For example, the ASEAN economy has narrowed its GDP gap with Japan from eight times in 2000 to 1.5 in 2020. By 2030, ASEAN’s GDP is expected to surpass that of Japan’s.
The bloc’s unity - and maintaining the region’s neutral stance in the face of pressure from US and China to choose sides - will be crucial to maintaining its growth trajectory, Mahbubani said.
While India and ASEAN work on cementing their path to greater relevance on the global stage, China is expected to tackle macro issues such as a struggling property sector and the slowing economy.
“China might go back to its pragmatic self, and find solutions for the challenges they face,” Mahbubani predicted. “In the next 10 years, global economic growth will be driven by the new CIA. - not the Central Intelligence Agency, but China, India and ASEAN.”
For Singapore, perennially vying for regional hub status with Hong Kong and billed as the capital of the CIA., these developments will be highly beneficial, the speakers agreed.
“The region’s attractiveness to foreign investors and capital remains as strong as ever,” Goh said. “If ASEAN, India and China prosper, Singapore will too.”
While the CIA. grouping may be well-placed to drive future growth, the world must first reckon with three major challenges in the near-term, according to Mahubani: inflation, China’s zero-Covid policy, and the European conflict.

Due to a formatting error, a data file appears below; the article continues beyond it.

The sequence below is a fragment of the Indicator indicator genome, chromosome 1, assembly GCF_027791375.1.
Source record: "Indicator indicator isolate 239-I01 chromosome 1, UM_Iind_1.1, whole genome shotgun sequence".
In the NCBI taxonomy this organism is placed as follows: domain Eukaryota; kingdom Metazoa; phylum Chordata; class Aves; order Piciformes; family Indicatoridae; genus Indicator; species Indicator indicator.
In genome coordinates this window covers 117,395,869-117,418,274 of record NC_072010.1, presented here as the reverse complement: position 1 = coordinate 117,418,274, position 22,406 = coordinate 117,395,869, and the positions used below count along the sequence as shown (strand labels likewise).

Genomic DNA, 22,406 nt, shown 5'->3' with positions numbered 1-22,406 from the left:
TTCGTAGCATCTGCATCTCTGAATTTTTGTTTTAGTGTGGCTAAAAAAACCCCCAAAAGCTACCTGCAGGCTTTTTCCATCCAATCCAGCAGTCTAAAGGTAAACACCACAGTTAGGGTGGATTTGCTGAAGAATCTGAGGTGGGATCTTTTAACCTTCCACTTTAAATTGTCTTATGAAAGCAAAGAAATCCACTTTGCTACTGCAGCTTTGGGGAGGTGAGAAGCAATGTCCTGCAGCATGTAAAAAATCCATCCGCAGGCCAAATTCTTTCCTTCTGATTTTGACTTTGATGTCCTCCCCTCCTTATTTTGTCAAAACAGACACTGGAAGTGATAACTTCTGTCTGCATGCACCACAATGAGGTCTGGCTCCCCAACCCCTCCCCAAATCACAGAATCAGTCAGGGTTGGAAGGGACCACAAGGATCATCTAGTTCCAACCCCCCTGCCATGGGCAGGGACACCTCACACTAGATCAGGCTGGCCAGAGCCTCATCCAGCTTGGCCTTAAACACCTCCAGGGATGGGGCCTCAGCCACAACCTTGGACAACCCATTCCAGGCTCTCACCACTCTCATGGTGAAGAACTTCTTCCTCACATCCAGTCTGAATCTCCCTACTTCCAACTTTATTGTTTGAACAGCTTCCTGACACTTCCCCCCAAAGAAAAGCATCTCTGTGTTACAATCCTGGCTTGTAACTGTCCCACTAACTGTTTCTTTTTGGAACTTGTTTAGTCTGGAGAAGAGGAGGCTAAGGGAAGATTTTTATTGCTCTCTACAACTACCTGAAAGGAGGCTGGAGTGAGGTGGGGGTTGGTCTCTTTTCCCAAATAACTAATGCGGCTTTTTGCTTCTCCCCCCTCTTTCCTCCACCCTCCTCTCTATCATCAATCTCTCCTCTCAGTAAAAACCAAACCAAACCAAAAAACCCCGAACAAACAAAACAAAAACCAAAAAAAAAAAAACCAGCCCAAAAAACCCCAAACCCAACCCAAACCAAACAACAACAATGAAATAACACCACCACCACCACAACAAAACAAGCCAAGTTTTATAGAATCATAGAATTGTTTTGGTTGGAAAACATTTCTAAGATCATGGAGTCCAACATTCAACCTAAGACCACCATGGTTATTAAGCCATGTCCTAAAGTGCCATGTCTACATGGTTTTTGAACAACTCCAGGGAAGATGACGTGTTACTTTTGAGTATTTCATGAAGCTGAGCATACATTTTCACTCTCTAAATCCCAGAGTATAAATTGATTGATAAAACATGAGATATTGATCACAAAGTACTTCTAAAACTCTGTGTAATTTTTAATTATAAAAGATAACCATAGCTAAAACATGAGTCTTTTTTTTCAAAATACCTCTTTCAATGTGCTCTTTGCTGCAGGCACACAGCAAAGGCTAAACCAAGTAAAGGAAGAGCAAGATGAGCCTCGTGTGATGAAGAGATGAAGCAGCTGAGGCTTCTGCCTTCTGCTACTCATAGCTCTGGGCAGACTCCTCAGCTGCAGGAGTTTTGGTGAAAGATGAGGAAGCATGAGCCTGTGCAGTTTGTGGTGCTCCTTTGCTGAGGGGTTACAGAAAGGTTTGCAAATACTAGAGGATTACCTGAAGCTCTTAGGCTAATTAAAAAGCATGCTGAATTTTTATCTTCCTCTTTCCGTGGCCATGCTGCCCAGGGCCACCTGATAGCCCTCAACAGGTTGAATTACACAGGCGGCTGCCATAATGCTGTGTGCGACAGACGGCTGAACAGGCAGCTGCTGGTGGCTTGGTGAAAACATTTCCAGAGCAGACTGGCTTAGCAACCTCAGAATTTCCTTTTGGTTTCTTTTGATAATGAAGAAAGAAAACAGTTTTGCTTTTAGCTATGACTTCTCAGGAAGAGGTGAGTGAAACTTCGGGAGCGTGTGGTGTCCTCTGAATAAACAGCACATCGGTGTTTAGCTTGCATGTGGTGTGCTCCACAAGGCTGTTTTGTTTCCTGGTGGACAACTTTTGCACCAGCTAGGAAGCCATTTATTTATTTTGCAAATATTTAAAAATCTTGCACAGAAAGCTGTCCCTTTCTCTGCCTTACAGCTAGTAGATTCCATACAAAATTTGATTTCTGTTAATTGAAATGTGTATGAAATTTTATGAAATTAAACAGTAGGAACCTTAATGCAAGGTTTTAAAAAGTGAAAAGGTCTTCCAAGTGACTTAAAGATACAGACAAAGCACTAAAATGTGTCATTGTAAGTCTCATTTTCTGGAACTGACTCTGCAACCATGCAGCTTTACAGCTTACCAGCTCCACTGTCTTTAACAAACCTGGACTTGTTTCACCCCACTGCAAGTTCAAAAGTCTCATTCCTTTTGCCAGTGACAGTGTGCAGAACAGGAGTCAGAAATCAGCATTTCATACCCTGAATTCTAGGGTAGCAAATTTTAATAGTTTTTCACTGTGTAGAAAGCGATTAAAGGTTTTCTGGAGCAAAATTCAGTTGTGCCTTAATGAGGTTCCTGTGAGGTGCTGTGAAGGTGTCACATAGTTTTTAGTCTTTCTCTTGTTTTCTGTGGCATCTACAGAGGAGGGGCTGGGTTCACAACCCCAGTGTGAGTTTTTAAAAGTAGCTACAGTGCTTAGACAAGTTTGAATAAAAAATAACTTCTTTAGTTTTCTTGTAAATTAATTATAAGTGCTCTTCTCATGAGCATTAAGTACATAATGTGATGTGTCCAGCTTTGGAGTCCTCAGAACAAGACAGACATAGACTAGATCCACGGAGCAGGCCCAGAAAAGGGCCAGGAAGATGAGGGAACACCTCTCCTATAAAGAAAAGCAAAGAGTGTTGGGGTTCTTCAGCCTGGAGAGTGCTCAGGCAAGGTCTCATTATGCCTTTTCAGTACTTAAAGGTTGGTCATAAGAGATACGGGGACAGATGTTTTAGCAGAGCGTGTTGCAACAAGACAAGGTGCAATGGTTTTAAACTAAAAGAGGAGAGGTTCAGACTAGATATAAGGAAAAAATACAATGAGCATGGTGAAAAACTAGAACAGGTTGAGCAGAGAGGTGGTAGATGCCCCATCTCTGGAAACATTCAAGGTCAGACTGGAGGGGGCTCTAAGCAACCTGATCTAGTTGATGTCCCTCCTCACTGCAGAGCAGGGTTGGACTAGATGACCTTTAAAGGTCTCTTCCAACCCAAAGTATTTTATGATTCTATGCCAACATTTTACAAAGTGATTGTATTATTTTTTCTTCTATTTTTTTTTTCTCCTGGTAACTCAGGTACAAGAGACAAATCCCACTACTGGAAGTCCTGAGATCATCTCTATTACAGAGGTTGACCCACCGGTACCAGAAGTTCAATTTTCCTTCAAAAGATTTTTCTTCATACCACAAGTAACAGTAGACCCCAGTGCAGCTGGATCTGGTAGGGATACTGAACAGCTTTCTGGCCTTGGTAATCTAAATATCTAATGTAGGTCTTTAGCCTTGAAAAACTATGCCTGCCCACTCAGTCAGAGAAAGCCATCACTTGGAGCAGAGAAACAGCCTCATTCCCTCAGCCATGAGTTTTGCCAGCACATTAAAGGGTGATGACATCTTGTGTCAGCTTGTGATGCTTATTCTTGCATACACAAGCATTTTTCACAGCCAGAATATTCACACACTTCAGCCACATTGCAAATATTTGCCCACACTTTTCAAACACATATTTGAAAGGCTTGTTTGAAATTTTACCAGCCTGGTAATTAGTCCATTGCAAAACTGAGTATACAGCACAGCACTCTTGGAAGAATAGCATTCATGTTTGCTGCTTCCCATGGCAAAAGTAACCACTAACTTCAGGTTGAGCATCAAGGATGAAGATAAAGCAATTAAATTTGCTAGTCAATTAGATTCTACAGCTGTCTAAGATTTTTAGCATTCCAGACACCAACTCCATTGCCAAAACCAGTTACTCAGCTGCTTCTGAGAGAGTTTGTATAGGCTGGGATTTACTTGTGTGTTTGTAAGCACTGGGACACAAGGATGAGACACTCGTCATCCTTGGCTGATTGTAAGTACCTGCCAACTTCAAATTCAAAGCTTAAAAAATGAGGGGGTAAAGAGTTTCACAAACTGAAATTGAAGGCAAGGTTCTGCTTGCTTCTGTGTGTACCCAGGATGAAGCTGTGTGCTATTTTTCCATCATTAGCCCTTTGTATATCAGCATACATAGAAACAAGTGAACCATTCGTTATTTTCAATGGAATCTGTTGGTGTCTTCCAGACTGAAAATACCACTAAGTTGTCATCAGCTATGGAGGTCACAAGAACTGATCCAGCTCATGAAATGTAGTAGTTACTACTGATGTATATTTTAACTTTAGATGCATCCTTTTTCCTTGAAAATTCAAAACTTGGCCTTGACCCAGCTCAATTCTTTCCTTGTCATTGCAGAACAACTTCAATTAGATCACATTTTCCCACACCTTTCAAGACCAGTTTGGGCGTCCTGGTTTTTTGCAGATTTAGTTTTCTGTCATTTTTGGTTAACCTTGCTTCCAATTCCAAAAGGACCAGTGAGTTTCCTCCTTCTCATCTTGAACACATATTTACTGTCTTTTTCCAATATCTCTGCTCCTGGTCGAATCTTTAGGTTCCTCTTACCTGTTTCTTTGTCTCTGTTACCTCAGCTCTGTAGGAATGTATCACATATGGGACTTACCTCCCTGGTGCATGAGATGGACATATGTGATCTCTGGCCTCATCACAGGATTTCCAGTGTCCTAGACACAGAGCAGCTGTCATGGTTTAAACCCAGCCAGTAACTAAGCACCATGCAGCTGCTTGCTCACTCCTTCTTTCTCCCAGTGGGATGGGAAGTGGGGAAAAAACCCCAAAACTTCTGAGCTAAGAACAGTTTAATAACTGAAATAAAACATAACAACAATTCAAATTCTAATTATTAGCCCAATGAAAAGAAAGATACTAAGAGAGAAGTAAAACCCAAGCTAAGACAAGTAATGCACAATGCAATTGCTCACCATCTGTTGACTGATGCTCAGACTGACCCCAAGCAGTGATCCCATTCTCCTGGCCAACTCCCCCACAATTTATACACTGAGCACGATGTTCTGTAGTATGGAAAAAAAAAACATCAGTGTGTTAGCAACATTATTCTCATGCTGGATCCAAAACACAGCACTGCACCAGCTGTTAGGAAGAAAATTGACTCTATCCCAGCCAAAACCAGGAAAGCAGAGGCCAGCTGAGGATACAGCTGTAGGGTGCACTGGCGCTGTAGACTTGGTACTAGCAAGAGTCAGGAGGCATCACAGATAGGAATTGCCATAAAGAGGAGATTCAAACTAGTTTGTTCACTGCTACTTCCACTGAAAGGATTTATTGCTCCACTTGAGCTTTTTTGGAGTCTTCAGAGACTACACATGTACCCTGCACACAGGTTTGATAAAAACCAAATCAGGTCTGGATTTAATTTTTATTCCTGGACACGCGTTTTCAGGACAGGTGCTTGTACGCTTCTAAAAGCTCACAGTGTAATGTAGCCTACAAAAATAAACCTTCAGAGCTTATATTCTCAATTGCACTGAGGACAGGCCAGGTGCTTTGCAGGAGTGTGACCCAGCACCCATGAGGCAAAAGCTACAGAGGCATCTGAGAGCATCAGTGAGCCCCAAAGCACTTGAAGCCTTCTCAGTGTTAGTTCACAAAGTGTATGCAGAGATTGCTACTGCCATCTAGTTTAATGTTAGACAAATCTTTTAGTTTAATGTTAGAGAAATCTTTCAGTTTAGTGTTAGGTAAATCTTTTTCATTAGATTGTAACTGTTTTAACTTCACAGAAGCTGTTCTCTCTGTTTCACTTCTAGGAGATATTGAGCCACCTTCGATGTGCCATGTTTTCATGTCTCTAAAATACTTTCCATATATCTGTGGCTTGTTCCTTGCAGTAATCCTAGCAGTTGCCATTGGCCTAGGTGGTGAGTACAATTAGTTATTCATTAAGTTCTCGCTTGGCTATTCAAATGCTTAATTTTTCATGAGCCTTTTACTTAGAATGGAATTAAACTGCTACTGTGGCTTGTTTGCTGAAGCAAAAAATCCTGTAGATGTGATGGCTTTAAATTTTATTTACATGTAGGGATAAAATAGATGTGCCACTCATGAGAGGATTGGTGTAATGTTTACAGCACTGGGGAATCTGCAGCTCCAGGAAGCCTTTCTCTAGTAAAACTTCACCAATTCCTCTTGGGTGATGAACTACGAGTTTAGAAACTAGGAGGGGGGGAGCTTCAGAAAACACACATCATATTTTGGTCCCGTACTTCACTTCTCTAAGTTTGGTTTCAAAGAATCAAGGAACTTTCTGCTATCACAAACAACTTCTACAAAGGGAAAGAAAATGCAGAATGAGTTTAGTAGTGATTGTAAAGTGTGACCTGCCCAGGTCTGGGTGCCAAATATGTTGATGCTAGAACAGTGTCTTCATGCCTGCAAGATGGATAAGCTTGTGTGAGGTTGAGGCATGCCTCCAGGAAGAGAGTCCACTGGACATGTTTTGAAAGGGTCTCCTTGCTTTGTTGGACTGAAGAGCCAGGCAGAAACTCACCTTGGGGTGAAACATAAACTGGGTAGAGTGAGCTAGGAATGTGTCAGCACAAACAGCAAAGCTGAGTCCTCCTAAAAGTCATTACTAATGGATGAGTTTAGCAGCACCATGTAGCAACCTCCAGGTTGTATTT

For Goh, if high inflation rates sustain over the next five to ten years, they will have important implications for monetary policy. With central banks exhausting their options to control inflation, they will have limited flexibility to leverage aggressive interest rate cuts to cushion the blow from the next economic crisis.
Furthermore, the transition to net-zero is expected to keep energy prices high, as investments in new technologies will take time to show results.
Yet, there is also immense opportunity if businesses choose to look beyond the short-term volatility and position themselves for the long term, observed Yeekei Chan, ANZ’s Head of Financial Institutions Group, Singapore.
The role of the financial services industry is to keep the wheels of the global economy turning, he said, by facilitating the smooth flow of capital and goods around the world.
“The positive news is, the financial services industry has a strong track record of responsiveness and agility in navigating complex challenges,” Chan said.
“And we find opportunities when we collaborate with each other.”
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Note: Referring to Thucydides TrapReturn